Jointly Providing an Educational Event

2022-02-07T16:27:47-06:00October 2nd, 2018|

NOTE: Joint providership was previously known as co-providership

Q. What is the difference between co-sponsor and joint provider?
Joint-providership is the planning, development and implementation of an educational activity by two (2) or more organizations or agencies. The ANCC accredited/Midwest MSD approved organization is held fully responsible for particular aspects of the process to assure adherence to all the ANCC/Midwest MSD criteria. A written joint provider agreement is required. The terminology “co-sponsor” is no longer used.

Q. What is the advantage of jointly providing an activity? 
A. Jointly providing an activity provides a great opportunity for organizations to work together, share expertise, workload and other resources.  An Approved Provider Unit however must be designated the lead provider and is responsible for adhering to all ANCC/Midwest MSD requirements.

Q. When a hospital is approved, but is part of a larger organization system, can they offer programs developed for the entire system under their name? 
A. No. The Approved Provider Unit plans an educational activity based on the needs assessment and gap analysis of the identified target audience. The target audience may be specific to their organization or may be broader and include nurses from other organizations. This provider can also jointly provide with other hospitals (either within the hospital system or without).

Q. When a Nursing Continuing Professional Development (NCPD) unit and a Continuing Medical Education (CME) unit from the same organization/facility work together to provide an educational activity, is that jointly providing? 
A. No it is not considered jointly providing. The NCPD unit is responsible for adherence to ANCC/ Midwest MSD criteria and the CME unit is responsible for adherence to the Accreditation Council Continuing Medical Education (ACCME) criteria.  They may share documents that are appropriate, etc. but they remain separate adhering to their separate criteria. This remains the same for other continuing education providers such as the Accreditation Council for Pharmacy Education (ACPE). The active involvement of the Nurse Planner must be evident. The planning, implementation and evaluation of the educational event documentation must reflect the role of the Nurse Planner. The Nurse Planner is also responsible to oversee that the needs of the Registered Nurse members of the target audience are also addressed.  Having a Registered Nurse listed as a member of the planning committee does not suffice to meet this requirement. Evidence of the Nurse Planner involvement may include, but is not limited to: 1) nursing-focused learning outcomes, 2) topics that address the learning needs of the Registered Nurse, 3) Outcomes that address gaps in knowledge, skill and/or practice of the Registered Nurse.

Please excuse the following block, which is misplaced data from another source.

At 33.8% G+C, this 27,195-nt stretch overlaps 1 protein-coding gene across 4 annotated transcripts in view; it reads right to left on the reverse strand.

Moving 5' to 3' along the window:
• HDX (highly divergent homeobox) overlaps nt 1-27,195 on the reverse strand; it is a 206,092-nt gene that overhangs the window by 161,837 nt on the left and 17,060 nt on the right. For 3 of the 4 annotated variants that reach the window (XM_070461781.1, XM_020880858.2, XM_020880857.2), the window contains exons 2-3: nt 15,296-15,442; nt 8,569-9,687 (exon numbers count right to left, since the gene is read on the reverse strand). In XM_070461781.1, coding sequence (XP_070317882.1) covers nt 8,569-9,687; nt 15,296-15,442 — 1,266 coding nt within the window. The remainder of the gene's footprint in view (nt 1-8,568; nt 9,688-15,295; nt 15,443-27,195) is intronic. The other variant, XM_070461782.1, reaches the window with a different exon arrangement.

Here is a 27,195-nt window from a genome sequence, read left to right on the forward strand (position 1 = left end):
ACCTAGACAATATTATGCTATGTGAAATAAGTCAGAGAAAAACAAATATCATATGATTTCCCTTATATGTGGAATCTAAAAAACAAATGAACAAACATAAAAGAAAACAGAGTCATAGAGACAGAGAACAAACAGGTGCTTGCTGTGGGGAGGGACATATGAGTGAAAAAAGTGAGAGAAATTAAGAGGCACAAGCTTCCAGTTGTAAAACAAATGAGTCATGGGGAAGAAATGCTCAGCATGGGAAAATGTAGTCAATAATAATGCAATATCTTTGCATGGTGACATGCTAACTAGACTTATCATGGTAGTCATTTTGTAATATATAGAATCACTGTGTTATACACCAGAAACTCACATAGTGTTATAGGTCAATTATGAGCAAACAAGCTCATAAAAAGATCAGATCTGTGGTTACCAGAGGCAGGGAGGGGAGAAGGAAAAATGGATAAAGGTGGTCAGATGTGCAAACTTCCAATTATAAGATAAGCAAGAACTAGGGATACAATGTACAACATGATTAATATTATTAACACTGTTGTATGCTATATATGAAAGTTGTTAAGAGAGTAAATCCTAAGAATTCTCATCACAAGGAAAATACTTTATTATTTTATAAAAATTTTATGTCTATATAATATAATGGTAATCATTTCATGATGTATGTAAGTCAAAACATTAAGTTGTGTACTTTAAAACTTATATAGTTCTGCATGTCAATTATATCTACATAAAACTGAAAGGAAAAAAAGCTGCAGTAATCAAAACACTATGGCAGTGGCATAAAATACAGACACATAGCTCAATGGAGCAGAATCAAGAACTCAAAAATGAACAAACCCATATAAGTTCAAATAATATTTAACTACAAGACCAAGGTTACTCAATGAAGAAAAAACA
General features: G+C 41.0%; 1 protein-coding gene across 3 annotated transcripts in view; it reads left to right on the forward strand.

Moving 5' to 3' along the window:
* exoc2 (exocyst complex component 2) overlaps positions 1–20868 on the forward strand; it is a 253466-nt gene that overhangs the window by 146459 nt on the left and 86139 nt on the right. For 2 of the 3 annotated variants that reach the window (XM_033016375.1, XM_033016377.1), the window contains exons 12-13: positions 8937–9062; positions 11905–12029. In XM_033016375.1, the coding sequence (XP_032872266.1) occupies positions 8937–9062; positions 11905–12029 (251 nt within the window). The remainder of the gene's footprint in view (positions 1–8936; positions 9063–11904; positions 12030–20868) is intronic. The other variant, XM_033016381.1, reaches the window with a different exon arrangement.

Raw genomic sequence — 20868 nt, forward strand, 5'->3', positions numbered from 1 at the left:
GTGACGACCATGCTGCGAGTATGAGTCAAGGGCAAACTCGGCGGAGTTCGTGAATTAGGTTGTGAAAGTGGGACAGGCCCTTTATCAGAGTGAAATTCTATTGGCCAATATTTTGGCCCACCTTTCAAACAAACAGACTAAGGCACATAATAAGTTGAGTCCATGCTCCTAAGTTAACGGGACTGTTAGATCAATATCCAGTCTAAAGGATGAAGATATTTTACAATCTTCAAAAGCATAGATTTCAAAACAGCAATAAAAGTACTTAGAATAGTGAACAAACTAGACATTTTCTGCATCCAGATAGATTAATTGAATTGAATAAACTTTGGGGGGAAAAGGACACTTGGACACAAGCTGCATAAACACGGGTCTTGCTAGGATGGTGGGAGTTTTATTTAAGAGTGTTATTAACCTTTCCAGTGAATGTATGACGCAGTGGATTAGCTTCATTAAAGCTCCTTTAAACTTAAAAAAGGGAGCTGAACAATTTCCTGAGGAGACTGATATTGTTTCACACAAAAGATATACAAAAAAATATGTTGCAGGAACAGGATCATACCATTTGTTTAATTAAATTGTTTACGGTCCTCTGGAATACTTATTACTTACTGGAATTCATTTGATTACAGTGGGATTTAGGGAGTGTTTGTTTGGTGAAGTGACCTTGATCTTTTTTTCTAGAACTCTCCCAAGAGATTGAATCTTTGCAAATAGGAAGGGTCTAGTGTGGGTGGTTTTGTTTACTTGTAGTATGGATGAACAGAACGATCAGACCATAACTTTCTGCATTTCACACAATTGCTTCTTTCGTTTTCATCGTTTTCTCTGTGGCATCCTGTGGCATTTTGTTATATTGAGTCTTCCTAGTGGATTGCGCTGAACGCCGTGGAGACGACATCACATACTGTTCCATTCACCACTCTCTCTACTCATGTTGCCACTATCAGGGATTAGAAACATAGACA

Q: Can we offer contact hours for healthcare professionals who need to learn to use websites and software tools that help them to work, learn, and collaborate virtually, especially during a public health crisis?

A: Yes, just be aware that certain state Boards of Nursing, may not accept such content (and therefore the related contact hours) for the purposes of relicensure.